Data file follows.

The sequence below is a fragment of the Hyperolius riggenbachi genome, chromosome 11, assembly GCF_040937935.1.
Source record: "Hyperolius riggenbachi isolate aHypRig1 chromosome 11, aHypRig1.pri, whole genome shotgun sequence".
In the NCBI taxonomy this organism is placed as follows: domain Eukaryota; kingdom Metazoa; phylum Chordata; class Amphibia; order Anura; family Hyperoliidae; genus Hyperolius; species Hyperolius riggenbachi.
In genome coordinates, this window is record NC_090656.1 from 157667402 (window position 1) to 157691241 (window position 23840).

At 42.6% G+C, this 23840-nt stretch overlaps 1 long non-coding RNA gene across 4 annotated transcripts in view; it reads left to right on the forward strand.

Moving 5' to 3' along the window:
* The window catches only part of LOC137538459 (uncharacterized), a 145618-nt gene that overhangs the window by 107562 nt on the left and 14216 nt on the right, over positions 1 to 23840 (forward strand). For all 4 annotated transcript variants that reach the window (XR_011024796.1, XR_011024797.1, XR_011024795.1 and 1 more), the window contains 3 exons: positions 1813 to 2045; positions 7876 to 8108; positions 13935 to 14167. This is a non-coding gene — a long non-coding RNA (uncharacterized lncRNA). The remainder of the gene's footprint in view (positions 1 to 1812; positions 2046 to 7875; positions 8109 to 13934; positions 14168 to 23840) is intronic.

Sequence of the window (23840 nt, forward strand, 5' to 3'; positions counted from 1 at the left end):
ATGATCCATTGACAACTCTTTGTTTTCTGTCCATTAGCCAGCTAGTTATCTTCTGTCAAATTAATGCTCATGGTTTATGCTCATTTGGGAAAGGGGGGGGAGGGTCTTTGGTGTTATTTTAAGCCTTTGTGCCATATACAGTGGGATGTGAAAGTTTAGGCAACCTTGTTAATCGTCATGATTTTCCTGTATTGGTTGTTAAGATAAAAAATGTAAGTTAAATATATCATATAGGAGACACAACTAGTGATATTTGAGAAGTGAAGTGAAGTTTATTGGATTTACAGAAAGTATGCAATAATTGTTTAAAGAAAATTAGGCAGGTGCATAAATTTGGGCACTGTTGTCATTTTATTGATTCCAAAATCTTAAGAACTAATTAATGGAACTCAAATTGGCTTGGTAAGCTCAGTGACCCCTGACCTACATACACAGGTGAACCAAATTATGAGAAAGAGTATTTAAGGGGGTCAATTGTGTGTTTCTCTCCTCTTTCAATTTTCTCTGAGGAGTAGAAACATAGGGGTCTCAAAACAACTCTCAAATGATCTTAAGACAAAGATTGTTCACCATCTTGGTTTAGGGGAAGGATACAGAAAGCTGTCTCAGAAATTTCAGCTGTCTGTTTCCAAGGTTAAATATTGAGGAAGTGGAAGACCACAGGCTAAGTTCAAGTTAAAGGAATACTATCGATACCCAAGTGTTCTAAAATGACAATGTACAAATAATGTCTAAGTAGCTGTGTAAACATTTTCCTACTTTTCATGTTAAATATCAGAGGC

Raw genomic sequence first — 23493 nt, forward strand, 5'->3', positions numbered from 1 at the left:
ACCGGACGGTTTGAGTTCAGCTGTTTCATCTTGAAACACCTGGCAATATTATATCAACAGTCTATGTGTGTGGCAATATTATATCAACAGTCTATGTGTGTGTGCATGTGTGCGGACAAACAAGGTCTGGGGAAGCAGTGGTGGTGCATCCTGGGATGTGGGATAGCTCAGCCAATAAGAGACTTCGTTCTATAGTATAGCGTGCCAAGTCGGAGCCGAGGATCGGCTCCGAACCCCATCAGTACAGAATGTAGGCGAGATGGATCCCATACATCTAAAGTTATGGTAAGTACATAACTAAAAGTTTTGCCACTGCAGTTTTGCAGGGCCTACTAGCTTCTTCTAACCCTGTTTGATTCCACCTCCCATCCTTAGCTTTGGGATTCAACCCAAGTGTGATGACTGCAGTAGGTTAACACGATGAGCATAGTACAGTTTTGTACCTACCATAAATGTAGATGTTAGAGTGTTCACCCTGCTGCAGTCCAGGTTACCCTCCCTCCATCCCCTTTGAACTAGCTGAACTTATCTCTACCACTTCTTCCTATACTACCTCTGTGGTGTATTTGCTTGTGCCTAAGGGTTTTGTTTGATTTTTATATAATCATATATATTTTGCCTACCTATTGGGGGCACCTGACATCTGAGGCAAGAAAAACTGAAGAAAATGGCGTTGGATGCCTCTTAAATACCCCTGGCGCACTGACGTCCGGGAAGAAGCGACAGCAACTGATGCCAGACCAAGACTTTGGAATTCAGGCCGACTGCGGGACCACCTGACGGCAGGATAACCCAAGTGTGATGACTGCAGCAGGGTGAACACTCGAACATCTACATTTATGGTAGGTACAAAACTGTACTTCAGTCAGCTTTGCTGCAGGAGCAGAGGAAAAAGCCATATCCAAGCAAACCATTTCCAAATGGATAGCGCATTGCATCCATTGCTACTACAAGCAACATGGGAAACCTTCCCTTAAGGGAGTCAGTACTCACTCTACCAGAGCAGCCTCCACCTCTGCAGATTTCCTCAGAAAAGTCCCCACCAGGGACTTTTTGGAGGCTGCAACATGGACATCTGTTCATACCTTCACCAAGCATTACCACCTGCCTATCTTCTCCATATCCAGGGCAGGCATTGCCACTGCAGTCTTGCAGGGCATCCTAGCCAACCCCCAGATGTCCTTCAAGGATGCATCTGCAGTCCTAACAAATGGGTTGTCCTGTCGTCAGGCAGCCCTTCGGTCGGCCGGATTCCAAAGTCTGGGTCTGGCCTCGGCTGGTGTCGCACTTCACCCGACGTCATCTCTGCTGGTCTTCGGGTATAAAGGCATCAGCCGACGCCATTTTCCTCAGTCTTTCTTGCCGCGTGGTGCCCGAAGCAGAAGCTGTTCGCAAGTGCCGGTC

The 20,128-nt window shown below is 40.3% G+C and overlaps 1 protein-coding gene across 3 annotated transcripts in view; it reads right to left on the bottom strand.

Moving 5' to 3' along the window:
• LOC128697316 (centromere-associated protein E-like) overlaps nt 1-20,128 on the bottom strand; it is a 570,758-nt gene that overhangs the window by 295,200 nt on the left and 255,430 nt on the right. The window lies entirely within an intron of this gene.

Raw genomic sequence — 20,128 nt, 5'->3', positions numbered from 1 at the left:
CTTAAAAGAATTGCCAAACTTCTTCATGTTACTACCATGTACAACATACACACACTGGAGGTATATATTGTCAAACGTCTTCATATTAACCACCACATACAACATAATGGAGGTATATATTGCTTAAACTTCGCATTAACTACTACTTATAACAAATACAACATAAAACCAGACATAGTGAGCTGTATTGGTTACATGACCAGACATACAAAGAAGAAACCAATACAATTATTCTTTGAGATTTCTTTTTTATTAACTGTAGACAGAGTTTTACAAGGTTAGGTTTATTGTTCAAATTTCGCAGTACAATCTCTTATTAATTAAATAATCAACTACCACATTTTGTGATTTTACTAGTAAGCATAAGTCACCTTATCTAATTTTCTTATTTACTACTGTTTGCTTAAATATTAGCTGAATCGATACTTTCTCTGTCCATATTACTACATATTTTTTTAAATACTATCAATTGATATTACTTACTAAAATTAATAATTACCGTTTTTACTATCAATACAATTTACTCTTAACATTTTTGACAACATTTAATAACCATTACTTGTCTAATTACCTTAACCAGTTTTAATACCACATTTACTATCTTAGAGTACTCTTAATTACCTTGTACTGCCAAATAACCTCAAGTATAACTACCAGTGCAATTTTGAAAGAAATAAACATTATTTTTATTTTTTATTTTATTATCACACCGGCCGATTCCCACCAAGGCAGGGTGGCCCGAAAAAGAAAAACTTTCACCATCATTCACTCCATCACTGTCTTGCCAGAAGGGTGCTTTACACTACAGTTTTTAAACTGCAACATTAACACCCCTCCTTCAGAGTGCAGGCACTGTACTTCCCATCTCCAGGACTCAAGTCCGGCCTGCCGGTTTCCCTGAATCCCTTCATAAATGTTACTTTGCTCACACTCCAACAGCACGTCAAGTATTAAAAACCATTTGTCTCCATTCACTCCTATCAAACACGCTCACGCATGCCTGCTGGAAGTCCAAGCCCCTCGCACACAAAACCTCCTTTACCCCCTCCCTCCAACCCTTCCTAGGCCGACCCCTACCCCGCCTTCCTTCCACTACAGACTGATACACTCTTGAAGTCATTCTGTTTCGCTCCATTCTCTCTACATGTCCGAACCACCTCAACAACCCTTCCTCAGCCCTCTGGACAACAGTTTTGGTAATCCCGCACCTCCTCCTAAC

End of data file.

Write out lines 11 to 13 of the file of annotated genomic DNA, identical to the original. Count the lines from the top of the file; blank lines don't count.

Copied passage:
ACCGGACGGTTTGAGTTCAGCTGTTTCATCTTGAAACACCTGGCAATATTATATCAACAGTCTATGTGTGTGGCAATATTATATCAACAGTCTATGTGTGTGTGCATGTGTGCGGACAAACAAGGTCTGGGGAAGCAGTGGTGGTGCATCCTGGGATGTGGGATAGCTCAGCCAATAAGAGACTTCGTTCTATAGTATAGCGTGCCAAGTCGGAGCCGAGGATCGGCTCCGAACCCCATCAGTACAGAATGTAGGCGAGATGGATCCCATACATCTAAAGTTATGGTAAGTACATAACTAAAAGTTTTGCCACTGCAGTTTTGCAGGGCCTACTAGCTTCTTCTAACCCTGTTTGATTCCACCTCCCATCCTTAGCTTTGGGATTCAACCCAAGTGTGATGACTGCAGTAGGTTAACACGATGAGCATAGTACAGTTTTGTACCTACCATAAATGTAGATGTTAGAGTGTTCACCCTGCTGCAGTCCAGGTTACCCTCCCTCCATCCCCTTTGAACTAGCTGAACTTATCTCTACCACTTCTTCCTATACTACCTCTGTGGTGTATTTGCTTGTGCCTAAGGGTTTTGTTTGATTTTTATATAATCATATATATTTTGCCTACCTATTGGGGGCACCTGACATCTGAGGCAAGAAAAACTGAAGAAAATGGCGTTGGATGCCTCTTAAATACCCCTGGCGCACTGACGTCCGGGAAGAAGCGACAGCAACTGATGCCAGACCAAGACTTTGGAATTCAGGCCGACTGCGGGACCACCTGACGGCAGGATAACCCAAGTGTGATGACTGCAGCAGGGTGAACACTCGAACATCTACATTTATGGTAGGTACAAAACTGTACTTCAGTCAGCTTTGCTGCAGGAGCAGAGGAAAAAGCCATATCCAAGCAAACCATTTCCAAATGGATAGCGCATTGCATCCATTGCTACTACAAGCAACATGGGAAACCTTCCCTTAAGGGAGTCAGTACTCACTCTACCAGAGCAGCCTCCACCTCTGCAGATTTCCTCAGAAAAGTCCCCACCAGGGACTTTTTGGAGGCTGCAACATGGACATCTGTTCATACCTTCACCAAGCATTACCACCTGCCTATCTTCTCCATATCCAGGGCAGGCATTGCCACTGCAGTCTTGCAGGGCATCCTAGCCAACCCCCAGATGTCCTTCAAGGATGCATCTGCAGTCCTAACAAATGGGTTGTCCTGTCGTCAGGCAGCCCTTCGGTCGGCCGGATTCCAAAGTCTGGGTCTGGCCTCGGCTGGTGTCGCACTTCACCCGACGTCATCTCTGCTGGTCTTCGGGTATAAAGGCATCAGCCGACGCCATTTTCCTCAGTCTTTCTTGCCGCGTGGTGCCCGAAGCAGAAGCTGTTCGCAAGTGCCGGTC

The 20,128-nt window shown below is 40.3% G+C and overlaps 1 protein-coding gene across 3 annotated transcripts in view; it reads right to left on the bottom strand.

Moving 5' to 3' along the window: